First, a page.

Innovator Visa Specialist Law Firm in London

Innovator visa specialists london: Qore Legal Law Firm

At the risk of sounding negative in the middle of Brexit, there’s a lot wrong with the new Innovator visa route, a visa route which presumably was conceived in order to engender migrant innovation and business in the UK. The main problem being that it is effectively closed to migrants, certainly those overseas. But before we explore the reasons behind this fundamental failing let’s look at the central, shining feature of this new route, a route years in the making, which has eventually, belatedly replaced the reprobate Tier 1 Entrepreneur category: The endorsing body. Just a minute, this is the reason for its fundamental failing. Its central, shining feature, its underpinning brainchild, is, truth be told, its downfall. I should say from the outset, I seek not to denigrate the endorsing bodies in themselves, all, no doubt, fine organisations that perform valuable roles in propagating UK business but they are, to coin a phrase, not fit for this particular purpose – at least not in their current form.

A nice idea

It was a nice idea and one true to the Migration Advisory Committee’s review of 2015: Third party endorsement, “partnering with reliable organisations in order to select migrant entrepreneurs”, where “the selection of entrepreneurs should be carried out by industry experts where possible”. This was one of its better ideas. We all knew it, even the Home Office: their caseworkers were perhaps not the best people to assess the viability of business plans. It made sense to source this assessment out to business people or ‘industry experts’ who would endorse fitting business ideas. The trouble is, dare I say it, how this endorsement might actually work in the real world was not properly thought out.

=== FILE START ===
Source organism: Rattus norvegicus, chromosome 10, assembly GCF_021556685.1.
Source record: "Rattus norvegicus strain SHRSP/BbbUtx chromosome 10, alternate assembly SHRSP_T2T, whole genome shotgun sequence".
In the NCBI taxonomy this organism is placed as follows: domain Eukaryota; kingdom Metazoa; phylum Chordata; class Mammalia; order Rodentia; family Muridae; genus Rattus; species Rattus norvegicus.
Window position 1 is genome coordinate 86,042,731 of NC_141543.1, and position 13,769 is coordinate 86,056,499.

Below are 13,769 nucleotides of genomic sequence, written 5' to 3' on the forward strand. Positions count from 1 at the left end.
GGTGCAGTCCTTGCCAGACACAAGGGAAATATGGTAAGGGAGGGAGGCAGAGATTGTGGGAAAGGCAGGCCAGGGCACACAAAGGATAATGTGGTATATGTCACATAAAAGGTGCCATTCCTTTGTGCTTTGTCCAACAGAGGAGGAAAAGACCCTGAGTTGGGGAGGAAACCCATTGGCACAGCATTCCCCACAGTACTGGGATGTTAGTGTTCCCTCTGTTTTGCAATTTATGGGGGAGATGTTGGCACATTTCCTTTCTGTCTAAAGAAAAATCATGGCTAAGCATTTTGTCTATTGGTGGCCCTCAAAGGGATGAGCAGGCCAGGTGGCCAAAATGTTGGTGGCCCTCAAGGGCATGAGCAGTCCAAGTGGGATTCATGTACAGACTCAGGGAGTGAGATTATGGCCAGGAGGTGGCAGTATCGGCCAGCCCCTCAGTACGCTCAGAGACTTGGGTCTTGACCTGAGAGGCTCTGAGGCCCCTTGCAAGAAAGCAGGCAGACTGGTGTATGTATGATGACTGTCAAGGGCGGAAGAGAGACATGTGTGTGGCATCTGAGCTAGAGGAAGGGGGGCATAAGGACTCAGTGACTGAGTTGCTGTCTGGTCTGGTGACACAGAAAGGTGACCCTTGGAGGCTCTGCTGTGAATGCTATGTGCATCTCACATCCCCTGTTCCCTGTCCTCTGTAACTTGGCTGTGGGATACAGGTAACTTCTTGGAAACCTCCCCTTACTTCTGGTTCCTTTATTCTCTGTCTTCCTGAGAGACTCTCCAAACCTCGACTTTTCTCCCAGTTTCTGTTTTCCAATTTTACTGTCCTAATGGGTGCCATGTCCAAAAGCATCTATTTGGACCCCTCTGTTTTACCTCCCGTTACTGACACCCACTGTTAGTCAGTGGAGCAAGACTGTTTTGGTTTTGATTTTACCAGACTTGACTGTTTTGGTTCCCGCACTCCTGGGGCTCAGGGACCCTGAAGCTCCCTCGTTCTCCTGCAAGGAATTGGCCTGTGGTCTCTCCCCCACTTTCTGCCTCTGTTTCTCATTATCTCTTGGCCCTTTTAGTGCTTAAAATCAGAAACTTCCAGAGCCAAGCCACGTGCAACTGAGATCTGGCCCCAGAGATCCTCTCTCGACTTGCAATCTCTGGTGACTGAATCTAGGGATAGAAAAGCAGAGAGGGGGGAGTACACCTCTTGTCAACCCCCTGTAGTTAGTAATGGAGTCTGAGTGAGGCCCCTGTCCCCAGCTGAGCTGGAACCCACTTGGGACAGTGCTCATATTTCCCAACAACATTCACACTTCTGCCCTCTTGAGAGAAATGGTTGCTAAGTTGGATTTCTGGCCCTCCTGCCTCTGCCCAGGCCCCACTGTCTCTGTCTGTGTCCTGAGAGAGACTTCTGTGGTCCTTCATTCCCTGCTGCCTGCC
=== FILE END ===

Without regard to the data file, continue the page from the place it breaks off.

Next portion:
So, what’s wrong with the endorsement? Well, to start with, few endorsing bodies, by their own admission, are ready to endorse. A route years in the making and nobody thought of giving these endorsing bodies the heads up. What was the consultation process? Was there one?

SETsquared Southampton have been removed from the list of endorsing bodies. A tweet reply from innovator visaone of our specialist immigration solicitors of Qore Legal perhaps sheds some light as to why:

And, ready or not, there aren’t many endorsing bodies. Twenty-four at last count, as of the latest update of 1st May. We are led to believe by the UKVI guidance for endorsing bodies, twenty-five endorsements each are available. That’s not many potential applicants but it’s potentially a decent start. UKVI did, after all, intend to cut down on numbers and focus on ‘quality not quantity’, as per the MAC recommendation. Moreover, we can expect more endorsing bodies to join the roll call. According to Richard Jackson of UKVI in his response to ILPA, UKVI has received ‘several enquiries’ from other organisations wishing to be added as endorsing bodies. We’re well over a month into the category and no further bodies have as yet been added but we can hope that might change. However, a more pressing concern perhaps is the scope of the current endorsing bodies.